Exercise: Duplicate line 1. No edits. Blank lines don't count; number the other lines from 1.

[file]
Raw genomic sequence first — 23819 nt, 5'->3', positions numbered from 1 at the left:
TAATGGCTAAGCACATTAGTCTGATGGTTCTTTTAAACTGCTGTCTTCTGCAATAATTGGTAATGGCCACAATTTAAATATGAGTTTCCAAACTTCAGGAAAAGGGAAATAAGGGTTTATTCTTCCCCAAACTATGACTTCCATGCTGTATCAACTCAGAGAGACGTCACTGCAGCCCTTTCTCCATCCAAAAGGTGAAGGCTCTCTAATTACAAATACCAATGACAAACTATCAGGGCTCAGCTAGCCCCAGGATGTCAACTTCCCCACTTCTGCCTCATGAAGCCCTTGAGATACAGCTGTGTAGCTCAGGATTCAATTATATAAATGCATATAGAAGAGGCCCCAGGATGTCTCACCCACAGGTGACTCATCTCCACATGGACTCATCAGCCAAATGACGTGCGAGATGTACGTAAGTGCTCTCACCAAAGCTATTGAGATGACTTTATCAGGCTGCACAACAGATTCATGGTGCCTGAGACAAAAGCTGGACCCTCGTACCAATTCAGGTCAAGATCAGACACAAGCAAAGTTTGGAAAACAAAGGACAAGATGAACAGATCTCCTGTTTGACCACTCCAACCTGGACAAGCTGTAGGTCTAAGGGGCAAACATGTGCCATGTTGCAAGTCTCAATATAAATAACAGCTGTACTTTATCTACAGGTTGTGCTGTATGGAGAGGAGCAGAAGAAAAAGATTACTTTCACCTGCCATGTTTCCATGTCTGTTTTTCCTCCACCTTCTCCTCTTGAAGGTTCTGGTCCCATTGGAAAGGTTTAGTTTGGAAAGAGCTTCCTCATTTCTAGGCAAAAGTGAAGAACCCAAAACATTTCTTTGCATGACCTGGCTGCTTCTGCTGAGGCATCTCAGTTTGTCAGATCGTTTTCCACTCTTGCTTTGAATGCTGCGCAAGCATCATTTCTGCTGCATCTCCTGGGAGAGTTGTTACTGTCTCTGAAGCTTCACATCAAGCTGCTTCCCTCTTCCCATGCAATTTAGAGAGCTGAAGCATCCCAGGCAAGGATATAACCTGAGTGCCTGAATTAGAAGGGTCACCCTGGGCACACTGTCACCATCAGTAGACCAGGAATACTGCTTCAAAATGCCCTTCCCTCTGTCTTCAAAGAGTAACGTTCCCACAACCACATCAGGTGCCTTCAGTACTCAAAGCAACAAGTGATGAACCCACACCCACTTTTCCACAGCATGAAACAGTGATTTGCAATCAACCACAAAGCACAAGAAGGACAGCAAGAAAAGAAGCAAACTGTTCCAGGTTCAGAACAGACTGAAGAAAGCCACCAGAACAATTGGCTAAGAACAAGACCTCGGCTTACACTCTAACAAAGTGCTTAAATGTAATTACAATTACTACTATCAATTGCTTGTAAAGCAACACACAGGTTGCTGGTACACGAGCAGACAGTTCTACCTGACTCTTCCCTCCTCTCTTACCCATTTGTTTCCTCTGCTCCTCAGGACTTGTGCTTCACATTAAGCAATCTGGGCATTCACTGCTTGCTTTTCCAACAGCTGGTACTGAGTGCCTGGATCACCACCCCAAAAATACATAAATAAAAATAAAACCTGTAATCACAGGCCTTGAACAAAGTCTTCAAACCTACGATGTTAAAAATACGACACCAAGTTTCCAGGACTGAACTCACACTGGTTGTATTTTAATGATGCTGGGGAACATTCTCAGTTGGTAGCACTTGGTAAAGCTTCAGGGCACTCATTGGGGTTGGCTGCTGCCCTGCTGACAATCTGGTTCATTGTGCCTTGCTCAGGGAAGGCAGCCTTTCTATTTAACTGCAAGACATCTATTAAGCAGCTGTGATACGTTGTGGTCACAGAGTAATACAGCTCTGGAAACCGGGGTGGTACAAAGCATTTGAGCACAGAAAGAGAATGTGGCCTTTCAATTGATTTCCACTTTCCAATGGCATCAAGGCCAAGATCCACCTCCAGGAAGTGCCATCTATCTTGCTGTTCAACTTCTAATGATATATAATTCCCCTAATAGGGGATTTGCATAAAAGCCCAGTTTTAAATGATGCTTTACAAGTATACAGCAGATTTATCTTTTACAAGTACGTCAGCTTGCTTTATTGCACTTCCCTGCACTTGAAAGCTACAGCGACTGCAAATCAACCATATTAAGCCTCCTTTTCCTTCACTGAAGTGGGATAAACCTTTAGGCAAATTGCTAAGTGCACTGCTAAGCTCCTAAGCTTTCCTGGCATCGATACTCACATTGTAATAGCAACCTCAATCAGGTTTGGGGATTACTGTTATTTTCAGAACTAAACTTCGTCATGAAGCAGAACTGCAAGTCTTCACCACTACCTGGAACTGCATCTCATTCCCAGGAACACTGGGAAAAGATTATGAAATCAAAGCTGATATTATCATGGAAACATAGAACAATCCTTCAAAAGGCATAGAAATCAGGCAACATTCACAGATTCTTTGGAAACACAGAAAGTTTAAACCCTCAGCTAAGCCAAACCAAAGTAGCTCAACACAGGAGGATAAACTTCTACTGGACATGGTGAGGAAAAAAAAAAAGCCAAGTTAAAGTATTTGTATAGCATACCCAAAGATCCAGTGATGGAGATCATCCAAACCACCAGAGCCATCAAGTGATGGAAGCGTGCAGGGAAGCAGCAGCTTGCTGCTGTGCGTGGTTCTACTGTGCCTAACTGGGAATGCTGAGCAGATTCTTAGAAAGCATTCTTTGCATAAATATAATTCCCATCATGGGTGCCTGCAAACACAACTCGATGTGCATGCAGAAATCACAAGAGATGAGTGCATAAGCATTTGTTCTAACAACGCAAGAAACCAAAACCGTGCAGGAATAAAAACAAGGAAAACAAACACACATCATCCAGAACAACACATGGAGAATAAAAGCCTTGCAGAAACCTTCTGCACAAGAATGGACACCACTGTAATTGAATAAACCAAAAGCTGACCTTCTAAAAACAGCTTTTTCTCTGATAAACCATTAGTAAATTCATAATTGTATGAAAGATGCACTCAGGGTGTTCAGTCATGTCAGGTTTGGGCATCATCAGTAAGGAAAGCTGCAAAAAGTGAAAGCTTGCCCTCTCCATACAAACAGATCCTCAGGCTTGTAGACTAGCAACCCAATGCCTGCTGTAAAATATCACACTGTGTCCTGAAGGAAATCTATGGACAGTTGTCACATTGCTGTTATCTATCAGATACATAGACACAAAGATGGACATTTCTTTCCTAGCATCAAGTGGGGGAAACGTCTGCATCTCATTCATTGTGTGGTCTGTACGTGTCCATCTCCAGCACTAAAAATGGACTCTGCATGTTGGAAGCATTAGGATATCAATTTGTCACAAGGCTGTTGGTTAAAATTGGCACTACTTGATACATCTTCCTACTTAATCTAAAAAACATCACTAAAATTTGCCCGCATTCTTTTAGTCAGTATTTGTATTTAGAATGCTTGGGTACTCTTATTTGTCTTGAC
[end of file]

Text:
Raw genomic sequence first — 23819 nt, 5'->3', positions numbered from 1 at the left: